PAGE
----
Dáil committee votes for abortion law change in Ireland
A parliamentary committee in the Republic of Ireland has voted to recommend changes to abortion law.
The committee was set up to consider a report by the Citizens' Assembly on abortion law in Ireland.
The cross-party group is in favour of repealing the 8th amendment to the Constitution of Ireland.
The 8th amendment acknowledges "the right to life of the unborn and with due regard to the equal right to life of the mother".
Committee members voted 14-6 to recommend to the Oireachtas (parliament) to repeal the 8th amendment, and voted 12-5 to recommend to allow terminations without restrictions up to 12 weeks.
The constitutional article reads: "The State acknowledges the right to life of the unborn and, with due regard to the equal right to life of the mother, guarantees in its laws to respect, and as far as practicable, by its laws to defend and vindicate that right."
The committee also voted on numerous scenarios which would provide guidance on parameters for abortion legislation.
This included a vote which supported the decriminalisation of women who seek to procure an abortion, when a termination is carried out in a hospital or licensed clinic.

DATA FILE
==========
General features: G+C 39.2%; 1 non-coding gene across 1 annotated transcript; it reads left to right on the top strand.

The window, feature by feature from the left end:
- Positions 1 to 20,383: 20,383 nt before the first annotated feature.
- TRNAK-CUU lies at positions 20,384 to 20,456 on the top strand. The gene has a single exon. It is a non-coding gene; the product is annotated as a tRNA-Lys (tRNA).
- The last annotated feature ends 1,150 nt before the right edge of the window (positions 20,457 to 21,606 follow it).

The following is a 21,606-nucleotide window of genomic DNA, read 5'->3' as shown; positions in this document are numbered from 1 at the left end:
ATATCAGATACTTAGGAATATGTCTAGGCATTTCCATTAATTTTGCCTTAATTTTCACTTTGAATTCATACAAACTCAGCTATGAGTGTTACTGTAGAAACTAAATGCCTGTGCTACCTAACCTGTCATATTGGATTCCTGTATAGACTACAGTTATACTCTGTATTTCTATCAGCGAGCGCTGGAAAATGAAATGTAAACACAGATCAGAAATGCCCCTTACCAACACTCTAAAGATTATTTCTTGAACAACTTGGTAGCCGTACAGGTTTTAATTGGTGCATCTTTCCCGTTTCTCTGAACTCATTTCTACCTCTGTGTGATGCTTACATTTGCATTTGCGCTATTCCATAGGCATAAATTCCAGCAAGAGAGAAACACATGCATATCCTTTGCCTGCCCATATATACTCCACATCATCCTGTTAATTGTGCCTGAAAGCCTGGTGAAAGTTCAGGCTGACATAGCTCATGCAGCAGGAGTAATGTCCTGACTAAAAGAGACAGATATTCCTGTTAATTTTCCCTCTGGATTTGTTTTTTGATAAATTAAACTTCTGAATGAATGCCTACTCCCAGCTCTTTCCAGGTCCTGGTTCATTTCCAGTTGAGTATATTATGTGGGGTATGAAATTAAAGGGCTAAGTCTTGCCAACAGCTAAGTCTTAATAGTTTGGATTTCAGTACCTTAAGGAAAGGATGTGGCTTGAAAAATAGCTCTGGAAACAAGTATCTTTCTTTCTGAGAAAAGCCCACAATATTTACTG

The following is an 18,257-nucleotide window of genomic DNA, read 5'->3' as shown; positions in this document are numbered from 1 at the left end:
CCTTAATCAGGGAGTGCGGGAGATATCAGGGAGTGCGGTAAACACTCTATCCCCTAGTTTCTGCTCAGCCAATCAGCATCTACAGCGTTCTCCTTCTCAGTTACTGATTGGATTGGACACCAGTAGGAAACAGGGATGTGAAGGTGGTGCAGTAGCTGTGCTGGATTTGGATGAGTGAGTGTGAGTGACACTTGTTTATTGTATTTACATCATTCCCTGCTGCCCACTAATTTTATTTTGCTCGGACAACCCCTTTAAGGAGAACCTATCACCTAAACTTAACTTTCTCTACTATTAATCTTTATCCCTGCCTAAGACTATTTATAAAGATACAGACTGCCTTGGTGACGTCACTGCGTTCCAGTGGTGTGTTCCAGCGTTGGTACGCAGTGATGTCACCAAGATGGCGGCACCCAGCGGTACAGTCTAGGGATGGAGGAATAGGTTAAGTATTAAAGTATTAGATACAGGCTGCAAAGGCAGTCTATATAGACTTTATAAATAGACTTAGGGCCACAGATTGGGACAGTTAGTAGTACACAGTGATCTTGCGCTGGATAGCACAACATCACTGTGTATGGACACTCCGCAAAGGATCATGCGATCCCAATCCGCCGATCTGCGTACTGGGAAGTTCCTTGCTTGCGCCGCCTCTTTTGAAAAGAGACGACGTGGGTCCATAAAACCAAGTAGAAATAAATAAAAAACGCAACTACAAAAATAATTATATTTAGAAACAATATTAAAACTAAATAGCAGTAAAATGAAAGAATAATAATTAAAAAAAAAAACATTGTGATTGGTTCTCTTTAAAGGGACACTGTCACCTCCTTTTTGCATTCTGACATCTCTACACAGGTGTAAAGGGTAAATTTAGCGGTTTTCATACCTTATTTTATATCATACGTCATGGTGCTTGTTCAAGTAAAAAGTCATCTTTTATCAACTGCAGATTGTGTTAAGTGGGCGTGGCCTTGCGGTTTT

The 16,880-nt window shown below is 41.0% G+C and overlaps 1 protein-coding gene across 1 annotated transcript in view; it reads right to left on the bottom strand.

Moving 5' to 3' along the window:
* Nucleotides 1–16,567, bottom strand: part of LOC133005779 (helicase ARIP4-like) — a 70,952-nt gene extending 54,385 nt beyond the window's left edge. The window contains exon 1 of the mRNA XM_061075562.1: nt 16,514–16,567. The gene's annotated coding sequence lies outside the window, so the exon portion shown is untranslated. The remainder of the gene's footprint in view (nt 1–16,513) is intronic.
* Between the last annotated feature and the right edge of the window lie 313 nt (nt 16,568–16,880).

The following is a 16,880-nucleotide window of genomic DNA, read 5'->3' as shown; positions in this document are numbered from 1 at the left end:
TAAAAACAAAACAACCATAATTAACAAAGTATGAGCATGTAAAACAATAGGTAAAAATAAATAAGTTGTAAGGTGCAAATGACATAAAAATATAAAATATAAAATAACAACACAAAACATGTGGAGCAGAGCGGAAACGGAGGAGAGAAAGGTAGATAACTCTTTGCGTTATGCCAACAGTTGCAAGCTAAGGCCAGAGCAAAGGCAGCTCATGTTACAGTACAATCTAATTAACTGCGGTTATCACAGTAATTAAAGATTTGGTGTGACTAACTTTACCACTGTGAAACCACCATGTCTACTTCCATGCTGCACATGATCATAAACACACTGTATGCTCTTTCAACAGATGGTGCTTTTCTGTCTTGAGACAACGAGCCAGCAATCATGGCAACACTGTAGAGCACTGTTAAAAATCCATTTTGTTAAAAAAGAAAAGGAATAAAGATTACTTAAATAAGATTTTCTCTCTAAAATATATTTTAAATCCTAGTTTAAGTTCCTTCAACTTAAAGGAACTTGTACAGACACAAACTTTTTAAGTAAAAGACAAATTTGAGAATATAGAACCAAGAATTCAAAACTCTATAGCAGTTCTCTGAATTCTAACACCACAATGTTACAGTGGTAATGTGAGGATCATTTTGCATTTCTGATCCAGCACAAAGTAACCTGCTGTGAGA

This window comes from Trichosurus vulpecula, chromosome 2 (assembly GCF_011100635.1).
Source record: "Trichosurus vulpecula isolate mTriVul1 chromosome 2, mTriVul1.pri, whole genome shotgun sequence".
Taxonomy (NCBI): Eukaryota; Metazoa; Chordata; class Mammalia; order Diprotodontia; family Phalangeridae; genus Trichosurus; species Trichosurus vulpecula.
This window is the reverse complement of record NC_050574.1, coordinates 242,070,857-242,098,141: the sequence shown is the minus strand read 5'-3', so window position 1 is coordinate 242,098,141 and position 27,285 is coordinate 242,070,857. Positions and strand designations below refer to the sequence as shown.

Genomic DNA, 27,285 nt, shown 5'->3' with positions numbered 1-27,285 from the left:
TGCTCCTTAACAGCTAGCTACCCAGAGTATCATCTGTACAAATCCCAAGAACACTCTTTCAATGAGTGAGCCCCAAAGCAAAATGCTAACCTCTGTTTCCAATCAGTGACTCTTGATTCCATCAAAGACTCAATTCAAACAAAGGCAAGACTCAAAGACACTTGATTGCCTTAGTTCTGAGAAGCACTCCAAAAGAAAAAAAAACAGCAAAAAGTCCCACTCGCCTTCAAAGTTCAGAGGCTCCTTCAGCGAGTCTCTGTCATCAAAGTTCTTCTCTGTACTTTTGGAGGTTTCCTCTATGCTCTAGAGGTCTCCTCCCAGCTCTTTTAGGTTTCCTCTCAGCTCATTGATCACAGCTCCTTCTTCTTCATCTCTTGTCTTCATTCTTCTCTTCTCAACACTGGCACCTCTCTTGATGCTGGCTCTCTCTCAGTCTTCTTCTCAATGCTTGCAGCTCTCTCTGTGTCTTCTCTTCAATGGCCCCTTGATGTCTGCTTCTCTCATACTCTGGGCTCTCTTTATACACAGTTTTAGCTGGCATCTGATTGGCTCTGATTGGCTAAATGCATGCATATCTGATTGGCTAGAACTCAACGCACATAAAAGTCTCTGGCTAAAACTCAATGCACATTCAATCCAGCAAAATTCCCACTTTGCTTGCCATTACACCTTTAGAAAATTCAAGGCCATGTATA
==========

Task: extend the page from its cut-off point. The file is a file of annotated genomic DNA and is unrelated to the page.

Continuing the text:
The committee will publish its final report on December 20.
Speaking in the Dáil Taoiseach Leo Varadkar said he intends to hold a referendum on the issue next May.
Abortion in the Republic of Ireland
The Republic of Ireland has a near total ban on abortion.
In 2013, abortion was legislated for under certain conditions - when doctors deem that a woman life's is at risk due to medical complications, or if she is at risk of suicide.
The law does not allow for terminations in cases of rape or incest, or when there is a fatal foetal abnormality.
The law was introduced in the wake of the case of Savita Halappanavar who died in a Galway hospital in 2012 after she was refused an abortion.
In what was known as the X Case of 1992, a 14-year-old rape victim was prevented from travelling to England to terminate her pregnancy by the High Court.
This ruling was overturned by the Irish Supreme Court and a referendum approved a further update to the constitution, stating that the eighth amendment did not restrict the freedom to travel to another state.